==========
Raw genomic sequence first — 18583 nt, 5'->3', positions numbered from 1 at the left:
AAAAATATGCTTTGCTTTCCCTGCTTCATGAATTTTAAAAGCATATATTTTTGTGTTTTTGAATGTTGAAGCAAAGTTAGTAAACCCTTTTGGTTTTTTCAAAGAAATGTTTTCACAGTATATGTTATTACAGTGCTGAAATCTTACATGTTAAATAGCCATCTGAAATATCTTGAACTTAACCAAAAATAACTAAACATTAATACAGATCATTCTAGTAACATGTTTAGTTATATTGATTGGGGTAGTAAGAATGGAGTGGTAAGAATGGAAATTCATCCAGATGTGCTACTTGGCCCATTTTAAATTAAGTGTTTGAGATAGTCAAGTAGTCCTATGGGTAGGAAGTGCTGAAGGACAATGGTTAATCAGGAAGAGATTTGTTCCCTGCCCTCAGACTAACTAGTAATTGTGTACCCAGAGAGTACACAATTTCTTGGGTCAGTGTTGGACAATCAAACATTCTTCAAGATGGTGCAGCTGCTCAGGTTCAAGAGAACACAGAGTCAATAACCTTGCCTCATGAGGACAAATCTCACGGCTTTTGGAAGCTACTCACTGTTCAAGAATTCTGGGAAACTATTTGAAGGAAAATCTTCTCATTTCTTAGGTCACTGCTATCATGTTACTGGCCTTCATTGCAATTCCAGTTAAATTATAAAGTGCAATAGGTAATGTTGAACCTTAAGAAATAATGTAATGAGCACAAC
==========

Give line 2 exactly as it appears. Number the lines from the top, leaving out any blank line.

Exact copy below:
AAAAATATGCTTTGCTTTCCCTGCTTCATGAATTTTAAAAGCATATATTTTTGTGTTTTTGAATGTTGAAGCAAAGTTAGTAAACCCTTTTGGTTTTTTCAAAGAAATGTTTTCACAGTATATGTTATTACAGTGCTGAAATCTTACATGTTAAATAGCCATCTGAAATATCTTGAACTTAACCAAAAATAACTAAACATTAATACAGATCATTCTAGTAACATGTTTAGTTATATTGATTGGGGTAGTAAGAATGGAGTGGTAAGAATGGAAATTCATCCAGATGTGCTACTTGGCCCATTTTAAATTAAGTGTTTGAGATAGTCAAGTAGTCCTATGGGTAGGAAGTGCTGAAGGACAATGGTTAATCAGGAAGAGATTTGTTCCCTGCCCTCAGACTAACTAGTAATTGTGTACCCAGAGAGTACACAATTTCTTGGGTCAGTGTTGGACAATCAAACATTCTTCAAGATGGTGCAGCTGCTCAGGTTCAAGAGAACACAGAGTCAATAACCTTGCCTCATGAGGACAAATCTCACGGCTTTTGGAAGCTACTCACTGTTCAAGAATTCTGGGAAACTATTTGAAGGAAAATCTTCTCATTTCTTAGGTCACTGCTATCATGTTACTGGCCTTCATTGCAATTCCAGTTAAATTATAAAGTGCAATAGGTAATGTTGAACCTTAAGAAATAATGTAATGAGCACAAC